Connected by stories
Offenders in and out of prison are discovering that sharing stories - whether in the form of poetry, books or drama and regardless of anyone’s literacy levels - really can change how they view themselves and others, says Mary Stephenson
Stories Connect is a programme I set up in 2000 as writer in residence at HMP Channings Wood in which groups of people discuss issues arising out of a story they have shared. It is easier to be objective about a fictional character’s mistakes and actions, and it gives us all a deeper understanding of human nature in general.
Based on an American programme called ‘Changing Lives through Literature’ (CLTL), I devised my programme to be run in UK prisons. CLTL was the brainchild of Professor Robert Waxler and Judge Robert Kane in Massachusetts who were disheartened by the ‘lock them up and throw away the key’ mind-set of the US courts in 1992.
Twelve offenders (called ‘participants’) meet each week with three or four facilitators. In a prison the facilitators are usually staff members – a writer in residence, a librarian, an officer. For the last three years, I have been running a group in Exeter for offenders in the community and substance misusers. My co-facilitators are a PhD student from Exeter University, a probation officer and a drugs worker.
“I could see beyond the uniform ... it made me realise she’s just as human. They’re ordinary people, just like ourselves.”
Participant at HMP Foston Hall
Something magical happens in every group. Our differences fall away and we become once again equal members of the human race with shared fears, hopes and dreams. There are no experts in the appreciation of a good story, regardless of our reading experience. Each person present will bring to a story their own unique experience of life; their understanding is as valid and important as the next person’s.
“She was having to confront herself, being away, being somewhere strange, being on her own – I related to that.”
Participant at HMP Foston Hall talking about ‘The Diary of Anne Frank.’
At Channings Wood prison the programme ran for three years with over 100 men taking part. Seventy-five per cent completed the course and half of the remaining 25% were unable to because they were transferred or released before the course ended.
“I have never done anything like this before. I enjoyed it very much because it’s fun, you also get to hear other people’s views.”
Young offender at C-Far Young Offenders Centre
In America – where it is now run in ten states – they did a study into the effectiveness of CLTL. Two groups were selected, both with the same number and severity of criminal activity. Both groups undertook the same offending behaviour programmes except that one group also did the Changing Lives through Literature course. Within a given period, 18% of those who had taken the CLTL course had re-offended, while the recidivism rate of the parallel group which had not undertaken CLTL was 42%.
Since starting at Channings Wood in 2000, Stories Connect has run in HMPs Canterbury, Feltham, Foston Hall, Bullwood Hall (while still a female establishment), Rye Hill, Parc, Eastwood Park and Peterborough. It has also successfully run in C-Far Young Offenders Centre, Henley House Rehabilitation Centre and now for three years in the community in Exeter. Everywhere the reactions are overwhelmingly positive.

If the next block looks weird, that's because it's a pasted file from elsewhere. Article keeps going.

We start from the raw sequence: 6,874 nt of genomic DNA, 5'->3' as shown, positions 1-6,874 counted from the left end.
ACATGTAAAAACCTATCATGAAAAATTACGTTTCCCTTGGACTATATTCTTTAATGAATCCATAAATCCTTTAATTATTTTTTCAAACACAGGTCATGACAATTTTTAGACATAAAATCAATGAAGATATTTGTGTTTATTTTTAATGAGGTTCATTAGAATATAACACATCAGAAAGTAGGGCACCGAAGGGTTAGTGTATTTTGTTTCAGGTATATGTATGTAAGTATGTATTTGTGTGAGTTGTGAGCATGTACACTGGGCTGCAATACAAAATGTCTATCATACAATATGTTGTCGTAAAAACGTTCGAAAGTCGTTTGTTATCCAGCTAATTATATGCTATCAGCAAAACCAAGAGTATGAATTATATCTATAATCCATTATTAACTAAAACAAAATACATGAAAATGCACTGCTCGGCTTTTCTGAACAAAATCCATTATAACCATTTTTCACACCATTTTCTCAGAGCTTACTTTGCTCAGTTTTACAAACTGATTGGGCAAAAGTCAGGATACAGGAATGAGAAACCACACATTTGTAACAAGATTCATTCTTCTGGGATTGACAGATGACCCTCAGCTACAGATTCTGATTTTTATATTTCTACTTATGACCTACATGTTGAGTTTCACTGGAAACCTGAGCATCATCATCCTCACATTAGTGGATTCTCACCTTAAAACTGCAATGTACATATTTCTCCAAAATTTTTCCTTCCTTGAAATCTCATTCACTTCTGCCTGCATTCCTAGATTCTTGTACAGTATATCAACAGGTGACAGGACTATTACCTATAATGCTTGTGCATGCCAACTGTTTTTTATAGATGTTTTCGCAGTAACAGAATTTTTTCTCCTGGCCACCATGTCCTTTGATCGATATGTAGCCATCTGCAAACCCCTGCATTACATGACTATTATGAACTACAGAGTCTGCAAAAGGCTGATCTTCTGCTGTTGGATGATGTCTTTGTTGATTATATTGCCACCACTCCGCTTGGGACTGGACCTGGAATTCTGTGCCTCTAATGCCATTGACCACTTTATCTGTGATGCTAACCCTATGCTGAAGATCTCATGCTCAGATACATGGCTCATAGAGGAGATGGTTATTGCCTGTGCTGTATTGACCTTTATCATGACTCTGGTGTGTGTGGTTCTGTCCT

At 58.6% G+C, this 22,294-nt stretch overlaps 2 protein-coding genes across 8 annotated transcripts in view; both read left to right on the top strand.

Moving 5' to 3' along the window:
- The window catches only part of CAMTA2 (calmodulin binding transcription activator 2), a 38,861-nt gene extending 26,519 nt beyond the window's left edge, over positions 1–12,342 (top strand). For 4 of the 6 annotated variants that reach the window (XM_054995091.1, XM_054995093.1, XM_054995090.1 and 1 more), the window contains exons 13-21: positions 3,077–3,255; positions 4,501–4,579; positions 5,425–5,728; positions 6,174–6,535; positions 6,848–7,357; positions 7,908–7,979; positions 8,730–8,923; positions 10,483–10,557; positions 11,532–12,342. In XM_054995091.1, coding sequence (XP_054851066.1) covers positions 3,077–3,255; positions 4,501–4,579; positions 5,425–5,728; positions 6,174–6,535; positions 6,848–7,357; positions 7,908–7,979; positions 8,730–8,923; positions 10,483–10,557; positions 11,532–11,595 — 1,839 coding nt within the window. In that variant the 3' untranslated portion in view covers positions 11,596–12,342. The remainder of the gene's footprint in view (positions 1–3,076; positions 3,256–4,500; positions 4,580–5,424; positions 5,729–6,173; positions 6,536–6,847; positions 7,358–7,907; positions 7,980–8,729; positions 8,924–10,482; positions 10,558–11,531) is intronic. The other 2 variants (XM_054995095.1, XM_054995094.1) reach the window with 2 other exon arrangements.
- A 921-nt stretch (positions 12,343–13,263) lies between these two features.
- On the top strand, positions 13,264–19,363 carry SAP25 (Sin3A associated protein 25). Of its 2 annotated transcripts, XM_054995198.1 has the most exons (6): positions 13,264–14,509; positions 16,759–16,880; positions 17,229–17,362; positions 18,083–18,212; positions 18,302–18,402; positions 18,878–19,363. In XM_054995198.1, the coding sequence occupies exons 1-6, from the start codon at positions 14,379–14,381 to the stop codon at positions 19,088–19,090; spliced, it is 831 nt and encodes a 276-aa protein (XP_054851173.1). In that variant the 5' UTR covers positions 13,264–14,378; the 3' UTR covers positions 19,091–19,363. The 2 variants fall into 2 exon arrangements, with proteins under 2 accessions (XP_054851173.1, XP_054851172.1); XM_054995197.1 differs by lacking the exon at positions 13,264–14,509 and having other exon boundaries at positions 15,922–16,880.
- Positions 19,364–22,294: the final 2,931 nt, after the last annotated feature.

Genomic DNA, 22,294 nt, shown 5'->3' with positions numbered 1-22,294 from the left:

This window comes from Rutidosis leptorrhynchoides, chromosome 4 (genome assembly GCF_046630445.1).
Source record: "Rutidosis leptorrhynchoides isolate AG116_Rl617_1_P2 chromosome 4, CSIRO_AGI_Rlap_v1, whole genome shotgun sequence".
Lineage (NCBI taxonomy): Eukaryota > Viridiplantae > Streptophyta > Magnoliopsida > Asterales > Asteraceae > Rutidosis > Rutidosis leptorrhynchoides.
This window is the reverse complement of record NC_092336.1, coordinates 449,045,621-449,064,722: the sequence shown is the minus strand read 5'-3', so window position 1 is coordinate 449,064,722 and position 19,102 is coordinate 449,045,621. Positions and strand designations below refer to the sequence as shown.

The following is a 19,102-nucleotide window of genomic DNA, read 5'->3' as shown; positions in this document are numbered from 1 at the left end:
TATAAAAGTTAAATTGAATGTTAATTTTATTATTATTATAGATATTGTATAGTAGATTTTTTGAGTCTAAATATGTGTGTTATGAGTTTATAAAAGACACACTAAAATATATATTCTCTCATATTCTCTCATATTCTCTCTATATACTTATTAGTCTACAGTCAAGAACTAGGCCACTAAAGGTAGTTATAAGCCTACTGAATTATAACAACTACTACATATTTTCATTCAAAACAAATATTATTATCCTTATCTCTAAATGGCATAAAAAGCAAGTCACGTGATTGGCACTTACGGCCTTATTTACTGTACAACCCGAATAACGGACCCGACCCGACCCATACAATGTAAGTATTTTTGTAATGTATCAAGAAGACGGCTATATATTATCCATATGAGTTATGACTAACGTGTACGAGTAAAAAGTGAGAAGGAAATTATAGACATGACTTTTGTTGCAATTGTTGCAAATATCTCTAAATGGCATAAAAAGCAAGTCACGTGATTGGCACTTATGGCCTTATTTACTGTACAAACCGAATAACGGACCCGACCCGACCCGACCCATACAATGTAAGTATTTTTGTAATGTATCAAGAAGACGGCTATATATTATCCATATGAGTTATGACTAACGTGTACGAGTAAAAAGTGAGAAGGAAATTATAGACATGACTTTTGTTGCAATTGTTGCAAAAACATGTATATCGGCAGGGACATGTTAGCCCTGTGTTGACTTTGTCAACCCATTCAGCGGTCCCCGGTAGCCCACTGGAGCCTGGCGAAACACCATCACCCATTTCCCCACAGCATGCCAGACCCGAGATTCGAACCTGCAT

“In the past when I read books I used to just put the book down without a second thought about it. Now I look for a deeper meaning other than the initial story and try to put myself in that position just to see if I would act in the same way.”
Participant at HMYOI Feltham
“I thoroughly enjoyed these groups and found them to be an important tool towards self-awareness and understanding of human nature.”
Participant at Henley House
One of the most exciting outcomes is the way in which participants realise that they can understand writers like John Steinbeck and Charles Dickens. Literature no longer makes them feel like an idiot; all of us struggle with some of the language but a good story speaks to everyone. This has led many to overcome their fears and go back into education or to develop an interest they had but didn’t have the confidence to pursue.
“Academically, the course inspired previously negative learners to want to progress.”
Education Manager HMP Bullwood Hall
The Exeter programme is being evaluated by a man who was a participant on the course at Channings Wood in 2000. Having no previous qualifications and a history of offending, he went on to do an Access course and then a degree. He is now a full-time project worker with the homeless.
Exeter University has been so impressed by the Stories Connect programme they are applying for a research grant to bring the evidence of the programme’s success to a wider audience.
My dream is that this research will encourage other universities to develop partnerships with the criminal justice system and allow stories to weave their magic with groups of offenders across the UK … and I believe dreams can come true.
* Mary Stephenson is a freelance writer who specialises in working within the criminal justice system. As well as running a Stories Connect group in Exeter, she trains staff to run the programme in UK prisons. She is Director of the ‘String of Pearls Project’, a company she set up in 2004 to raise awareness of what prisoners’ families experience.
Funded by Storybook Dads and the Arts Council of England, she also runs workshops in prisons to help prisoners write their own stories for their children and make a book; their stories are then recorded under the Storybook Dads scheme.
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